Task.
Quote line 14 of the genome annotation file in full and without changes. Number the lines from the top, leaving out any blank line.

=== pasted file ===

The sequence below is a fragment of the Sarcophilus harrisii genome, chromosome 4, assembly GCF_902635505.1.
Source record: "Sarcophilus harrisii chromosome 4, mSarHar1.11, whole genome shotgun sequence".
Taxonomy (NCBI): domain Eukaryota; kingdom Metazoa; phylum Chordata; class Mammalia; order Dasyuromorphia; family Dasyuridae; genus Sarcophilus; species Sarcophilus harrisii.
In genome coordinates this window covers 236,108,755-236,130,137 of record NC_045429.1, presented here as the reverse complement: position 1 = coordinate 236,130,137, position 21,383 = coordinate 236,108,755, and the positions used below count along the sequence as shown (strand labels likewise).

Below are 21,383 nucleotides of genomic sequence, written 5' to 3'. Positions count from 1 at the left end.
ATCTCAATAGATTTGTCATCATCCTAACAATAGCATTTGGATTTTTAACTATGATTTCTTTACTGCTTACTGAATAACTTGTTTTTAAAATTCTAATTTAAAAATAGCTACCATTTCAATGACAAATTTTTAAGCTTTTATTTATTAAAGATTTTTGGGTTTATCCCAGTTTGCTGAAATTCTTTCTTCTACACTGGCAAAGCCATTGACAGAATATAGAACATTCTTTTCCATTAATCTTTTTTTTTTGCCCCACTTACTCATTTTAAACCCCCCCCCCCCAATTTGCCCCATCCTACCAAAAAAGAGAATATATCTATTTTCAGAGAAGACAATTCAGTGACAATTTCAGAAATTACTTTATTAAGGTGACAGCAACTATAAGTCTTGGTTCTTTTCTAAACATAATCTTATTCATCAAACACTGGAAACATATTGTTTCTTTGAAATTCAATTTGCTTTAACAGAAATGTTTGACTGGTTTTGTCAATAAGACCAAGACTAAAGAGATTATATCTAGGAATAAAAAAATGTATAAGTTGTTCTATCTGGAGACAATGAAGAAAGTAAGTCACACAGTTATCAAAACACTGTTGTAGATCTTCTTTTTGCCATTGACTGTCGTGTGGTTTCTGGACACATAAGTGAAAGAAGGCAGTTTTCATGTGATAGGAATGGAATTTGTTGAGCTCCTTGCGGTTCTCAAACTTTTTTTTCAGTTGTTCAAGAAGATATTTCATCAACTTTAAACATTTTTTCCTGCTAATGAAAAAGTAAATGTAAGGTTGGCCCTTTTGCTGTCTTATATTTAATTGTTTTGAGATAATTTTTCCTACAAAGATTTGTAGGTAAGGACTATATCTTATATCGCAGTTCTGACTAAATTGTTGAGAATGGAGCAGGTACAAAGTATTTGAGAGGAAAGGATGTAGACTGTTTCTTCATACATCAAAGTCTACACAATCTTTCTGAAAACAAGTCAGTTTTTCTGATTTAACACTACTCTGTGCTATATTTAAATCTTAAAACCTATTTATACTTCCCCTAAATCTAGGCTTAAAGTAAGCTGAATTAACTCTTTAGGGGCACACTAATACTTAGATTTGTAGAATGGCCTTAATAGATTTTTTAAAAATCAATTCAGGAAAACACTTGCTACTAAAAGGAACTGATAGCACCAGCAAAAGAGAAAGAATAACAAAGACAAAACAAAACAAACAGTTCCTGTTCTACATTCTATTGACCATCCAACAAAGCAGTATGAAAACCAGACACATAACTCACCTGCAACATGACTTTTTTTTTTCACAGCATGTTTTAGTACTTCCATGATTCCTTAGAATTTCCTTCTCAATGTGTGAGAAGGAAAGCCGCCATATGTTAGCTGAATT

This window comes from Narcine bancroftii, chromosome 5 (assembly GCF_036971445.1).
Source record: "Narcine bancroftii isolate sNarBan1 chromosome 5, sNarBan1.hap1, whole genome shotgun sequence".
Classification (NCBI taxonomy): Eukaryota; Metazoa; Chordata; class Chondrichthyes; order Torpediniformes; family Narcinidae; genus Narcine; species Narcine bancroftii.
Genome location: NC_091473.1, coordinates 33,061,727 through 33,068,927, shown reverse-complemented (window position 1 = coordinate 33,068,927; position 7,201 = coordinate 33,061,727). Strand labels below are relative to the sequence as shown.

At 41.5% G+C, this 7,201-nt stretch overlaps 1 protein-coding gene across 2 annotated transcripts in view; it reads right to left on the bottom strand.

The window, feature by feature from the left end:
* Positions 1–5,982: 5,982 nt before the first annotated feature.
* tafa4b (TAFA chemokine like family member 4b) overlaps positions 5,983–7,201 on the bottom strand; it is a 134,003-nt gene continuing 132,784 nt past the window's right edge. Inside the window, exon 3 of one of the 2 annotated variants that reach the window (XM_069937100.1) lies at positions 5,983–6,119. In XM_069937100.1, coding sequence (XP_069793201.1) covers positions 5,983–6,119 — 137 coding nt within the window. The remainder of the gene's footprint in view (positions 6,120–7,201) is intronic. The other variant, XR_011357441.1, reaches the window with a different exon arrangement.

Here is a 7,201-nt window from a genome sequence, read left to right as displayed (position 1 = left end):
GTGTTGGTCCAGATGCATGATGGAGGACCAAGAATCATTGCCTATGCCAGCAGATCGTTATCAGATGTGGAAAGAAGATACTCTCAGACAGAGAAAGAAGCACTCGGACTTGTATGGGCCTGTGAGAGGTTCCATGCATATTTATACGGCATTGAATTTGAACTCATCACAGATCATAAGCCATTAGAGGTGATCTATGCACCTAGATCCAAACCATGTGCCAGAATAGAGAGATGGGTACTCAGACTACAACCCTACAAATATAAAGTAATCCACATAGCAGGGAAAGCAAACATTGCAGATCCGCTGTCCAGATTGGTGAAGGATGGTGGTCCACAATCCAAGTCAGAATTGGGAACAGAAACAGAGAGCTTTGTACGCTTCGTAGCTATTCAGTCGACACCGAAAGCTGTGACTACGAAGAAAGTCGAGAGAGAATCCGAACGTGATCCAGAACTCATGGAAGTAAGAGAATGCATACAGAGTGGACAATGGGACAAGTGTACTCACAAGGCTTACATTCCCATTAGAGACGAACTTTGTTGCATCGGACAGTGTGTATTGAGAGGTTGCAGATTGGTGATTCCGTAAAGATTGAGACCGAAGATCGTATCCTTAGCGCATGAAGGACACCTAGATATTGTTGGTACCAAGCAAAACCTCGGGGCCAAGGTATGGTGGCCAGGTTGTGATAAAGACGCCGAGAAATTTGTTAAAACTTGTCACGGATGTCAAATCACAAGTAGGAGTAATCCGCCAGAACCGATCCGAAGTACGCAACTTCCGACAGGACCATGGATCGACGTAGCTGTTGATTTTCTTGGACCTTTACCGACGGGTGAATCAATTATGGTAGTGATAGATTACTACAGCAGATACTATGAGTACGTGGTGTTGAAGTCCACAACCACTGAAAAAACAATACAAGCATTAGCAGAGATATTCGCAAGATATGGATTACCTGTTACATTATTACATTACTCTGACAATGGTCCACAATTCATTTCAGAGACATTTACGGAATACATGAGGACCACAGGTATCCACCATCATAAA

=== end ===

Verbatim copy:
* tafa4b (TAFA chemokine like family member 4b) overlaps positions 5,983–7,201 on the bottom strand; it is a 134,003-nt gene continuing 132,784 nt past the window's right edge. Inside the window, exon 3 of one of the 2 annotated variants that reach the window (XM_069937100.1) lies at positions 5,983–6,119. In XM_069937100.1, coding sequence (XP_069793201.1) covers positions 5,983–6,119 — 137 coding nt within the window. The remainder of the gene's footprint in view (positions 6,120–7,201) is intronic. The other variant, XR_011357441.1, reaches the window with a different exon arrangement.